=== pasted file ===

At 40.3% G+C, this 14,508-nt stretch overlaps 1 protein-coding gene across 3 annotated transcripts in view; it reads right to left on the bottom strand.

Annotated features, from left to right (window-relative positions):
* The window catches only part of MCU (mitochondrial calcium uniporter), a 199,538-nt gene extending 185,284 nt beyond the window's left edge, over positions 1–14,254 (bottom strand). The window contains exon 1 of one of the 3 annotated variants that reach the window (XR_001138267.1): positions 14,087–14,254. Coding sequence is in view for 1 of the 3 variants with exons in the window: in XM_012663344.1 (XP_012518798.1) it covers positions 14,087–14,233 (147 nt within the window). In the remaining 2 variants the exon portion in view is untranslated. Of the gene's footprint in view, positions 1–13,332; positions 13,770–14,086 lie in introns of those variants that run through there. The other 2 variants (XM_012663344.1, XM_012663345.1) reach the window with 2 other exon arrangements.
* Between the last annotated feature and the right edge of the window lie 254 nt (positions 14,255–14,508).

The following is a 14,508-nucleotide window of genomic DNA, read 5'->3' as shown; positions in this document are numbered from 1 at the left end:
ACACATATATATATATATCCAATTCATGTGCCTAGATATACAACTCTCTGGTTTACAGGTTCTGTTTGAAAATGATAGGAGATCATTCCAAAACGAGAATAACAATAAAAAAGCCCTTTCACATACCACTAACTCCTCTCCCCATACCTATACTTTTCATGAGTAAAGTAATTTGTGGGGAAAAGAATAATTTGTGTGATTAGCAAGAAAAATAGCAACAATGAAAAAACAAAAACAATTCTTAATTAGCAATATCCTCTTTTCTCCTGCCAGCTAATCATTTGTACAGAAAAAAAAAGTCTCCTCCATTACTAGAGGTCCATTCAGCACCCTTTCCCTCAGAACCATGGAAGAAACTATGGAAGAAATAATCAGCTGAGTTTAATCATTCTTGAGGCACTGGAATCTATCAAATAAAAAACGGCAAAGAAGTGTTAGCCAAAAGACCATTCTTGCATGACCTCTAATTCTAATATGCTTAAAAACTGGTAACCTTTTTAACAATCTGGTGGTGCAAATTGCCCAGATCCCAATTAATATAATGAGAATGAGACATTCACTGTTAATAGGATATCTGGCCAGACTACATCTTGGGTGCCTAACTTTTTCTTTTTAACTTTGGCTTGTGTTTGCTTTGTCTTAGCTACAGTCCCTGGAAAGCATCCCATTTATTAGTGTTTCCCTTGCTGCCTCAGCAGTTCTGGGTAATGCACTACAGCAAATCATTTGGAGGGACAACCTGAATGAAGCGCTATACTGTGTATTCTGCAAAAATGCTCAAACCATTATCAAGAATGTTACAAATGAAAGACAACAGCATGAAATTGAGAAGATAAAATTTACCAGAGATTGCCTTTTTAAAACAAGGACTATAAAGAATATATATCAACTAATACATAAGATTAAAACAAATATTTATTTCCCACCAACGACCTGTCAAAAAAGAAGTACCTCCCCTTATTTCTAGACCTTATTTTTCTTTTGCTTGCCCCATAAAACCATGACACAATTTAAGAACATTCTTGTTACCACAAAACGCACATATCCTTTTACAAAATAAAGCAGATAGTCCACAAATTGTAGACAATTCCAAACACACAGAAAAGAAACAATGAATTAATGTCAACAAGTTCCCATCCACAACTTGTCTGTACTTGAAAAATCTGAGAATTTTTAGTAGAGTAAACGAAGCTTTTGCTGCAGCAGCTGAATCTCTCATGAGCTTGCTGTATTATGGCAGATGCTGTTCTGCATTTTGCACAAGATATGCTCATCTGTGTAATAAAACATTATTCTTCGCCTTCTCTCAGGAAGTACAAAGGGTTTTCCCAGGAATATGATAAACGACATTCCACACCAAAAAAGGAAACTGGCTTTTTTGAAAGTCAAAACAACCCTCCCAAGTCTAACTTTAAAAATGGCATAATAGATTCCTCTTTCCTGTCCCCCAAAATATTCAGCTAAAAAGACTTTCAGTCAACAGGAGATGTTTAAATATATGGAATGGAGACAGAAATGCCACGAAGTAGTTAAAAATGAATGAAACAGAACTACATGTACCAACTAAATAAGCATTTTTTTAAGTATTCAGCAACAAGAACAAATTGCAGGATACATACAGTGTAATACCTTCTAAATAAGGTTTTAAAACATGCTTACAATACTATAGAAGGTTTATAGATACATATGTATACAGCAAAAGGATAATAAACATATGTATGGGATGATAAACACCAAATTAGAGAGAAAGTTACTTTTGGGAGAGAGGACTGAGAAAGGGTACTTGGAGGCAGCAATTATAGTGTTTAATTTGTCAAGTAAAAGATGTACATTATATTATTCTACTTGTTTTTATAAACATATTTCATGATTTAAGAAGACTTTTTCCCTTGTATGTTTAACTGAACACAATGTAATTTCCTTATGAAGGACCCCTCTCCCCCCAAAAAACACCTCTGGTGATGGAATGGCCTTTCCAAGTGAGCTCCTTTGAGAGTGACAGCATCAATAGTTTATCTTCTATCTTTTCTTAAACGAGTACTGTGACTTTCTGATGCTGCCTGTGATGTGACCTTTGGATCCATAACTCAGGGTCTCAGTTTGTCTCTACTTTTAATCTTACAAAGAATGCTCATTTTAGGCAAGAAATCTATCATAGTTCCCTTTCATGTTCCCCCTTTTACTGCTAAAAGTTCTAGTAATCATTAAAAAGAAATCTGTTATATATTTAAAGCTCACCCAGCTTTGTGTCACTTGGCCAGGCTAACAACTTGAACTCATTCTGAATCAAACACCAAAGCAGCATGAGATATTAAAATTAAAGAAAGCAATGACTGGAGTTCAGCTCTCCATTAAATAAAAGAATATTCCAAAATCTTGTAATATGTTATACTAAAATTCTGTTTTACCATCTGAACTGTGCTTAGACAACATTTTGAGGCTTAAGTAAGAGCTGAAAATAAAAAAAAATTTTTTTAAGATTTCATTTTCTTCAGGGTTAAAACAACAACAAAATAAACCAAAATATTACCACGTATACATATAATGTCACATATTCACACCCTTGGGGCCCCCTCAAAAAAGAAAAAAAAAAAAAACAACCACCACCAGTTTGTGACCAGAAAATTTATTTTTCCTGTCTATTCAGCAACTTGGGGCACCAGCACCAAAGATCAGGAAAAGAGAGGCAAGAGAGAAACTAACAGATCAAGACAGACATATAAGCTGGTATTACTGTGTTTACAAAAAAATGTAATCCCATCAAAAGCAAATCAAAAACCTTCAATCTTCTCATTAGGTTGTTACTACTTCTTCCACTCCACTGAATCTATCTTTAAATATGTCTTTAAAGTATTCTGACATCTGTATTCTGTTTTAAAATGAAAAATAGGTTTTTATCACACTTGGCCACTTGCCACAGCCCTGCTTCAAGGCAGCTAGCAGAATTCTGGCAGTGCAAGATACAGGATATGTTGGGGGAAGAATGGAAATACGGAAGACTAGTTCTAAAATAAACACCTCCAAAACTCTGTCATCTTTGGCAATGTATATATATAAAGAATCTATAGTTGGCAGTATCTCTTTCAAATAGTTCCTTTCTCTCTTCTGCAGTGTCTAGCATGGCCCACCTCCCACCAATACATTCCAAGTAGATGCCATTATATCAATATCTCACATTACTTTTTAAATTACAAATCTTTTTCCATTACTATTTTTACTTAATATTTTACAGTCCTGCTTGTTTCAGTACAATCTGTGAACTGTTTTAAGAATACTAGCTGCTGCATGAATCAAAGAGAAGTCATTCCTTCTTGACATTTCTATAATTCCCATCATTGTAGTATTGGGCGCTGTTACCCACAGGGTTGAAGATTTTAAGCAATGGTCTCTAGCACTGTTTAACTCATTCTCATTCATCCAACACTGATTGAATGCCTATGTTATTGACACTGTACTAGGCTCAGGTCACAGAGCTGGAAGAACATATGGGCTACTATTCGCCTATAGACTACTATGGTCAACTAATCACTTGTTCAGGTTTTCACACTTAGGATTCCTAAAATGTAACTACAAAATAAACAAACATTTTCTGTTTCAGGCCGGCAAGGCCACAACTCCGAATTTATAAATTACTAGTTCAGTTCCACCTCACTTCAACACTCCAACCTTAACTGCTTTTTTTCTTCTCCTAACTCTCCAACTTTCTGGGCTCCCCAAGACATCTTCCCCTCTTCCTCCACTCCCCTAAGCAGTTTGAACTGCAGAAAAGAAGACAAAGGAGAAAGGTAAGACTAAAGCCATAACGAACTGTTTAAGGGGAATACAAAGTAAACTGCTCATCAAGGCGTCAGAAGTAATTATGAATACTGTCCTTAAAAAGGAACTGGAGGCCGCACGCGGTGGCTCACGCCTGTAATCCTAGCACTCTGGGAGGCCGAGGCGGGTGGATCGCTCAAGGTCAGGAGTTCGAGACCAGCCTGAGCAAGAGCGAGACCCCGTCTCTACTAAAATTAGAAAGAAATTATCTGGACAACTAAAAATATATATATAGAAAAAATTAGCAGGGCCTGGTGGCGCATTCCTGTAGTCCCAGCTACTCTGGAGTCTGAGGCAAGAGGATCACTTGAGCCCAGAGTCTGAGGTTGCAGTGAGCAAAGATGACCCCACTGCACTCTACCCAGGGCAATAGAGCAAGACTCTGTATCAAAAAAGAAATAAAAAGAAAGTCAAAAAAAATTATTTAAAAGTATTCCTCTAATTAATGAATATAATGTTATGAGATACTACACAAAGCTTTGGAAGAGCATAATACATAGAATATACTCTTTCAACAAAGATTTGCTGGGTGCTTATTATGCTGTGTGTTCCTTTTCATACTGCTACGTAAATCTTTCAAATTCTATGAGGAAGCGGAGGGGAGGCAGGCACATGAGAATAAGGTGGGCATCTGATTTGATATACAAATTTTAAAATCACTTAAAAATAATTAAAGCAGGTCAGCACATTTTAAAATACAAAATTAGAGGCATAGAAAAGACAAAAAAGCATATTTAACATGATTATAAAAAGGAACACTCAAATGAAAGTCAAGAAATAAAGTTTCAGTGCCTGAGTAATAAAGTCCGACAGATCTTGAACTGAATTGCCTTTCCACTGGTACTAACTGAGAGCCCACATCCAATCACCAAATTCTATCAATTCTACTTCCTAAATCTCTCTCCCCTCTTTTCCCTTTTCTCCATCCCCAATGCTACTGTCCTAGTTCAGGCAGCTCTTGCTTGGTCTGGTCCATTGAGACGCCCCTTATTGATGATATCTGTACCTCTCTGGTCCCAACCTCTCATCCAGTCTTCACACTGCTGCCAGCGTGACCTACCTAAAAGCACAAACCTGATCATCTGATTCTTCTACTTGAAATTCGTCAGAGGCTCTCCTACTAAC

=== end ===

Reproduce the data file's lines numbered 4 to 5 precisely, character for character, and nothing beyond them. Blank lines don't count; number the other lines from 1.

* Between the last annotated feature and the right edge of the window lie 254 nt (positions 14,255–14,508).

The following is a 14,508-nucleotide window of genomic DNA, read 5'->3' as shown; positions in this document are numbered from 1 at the left end: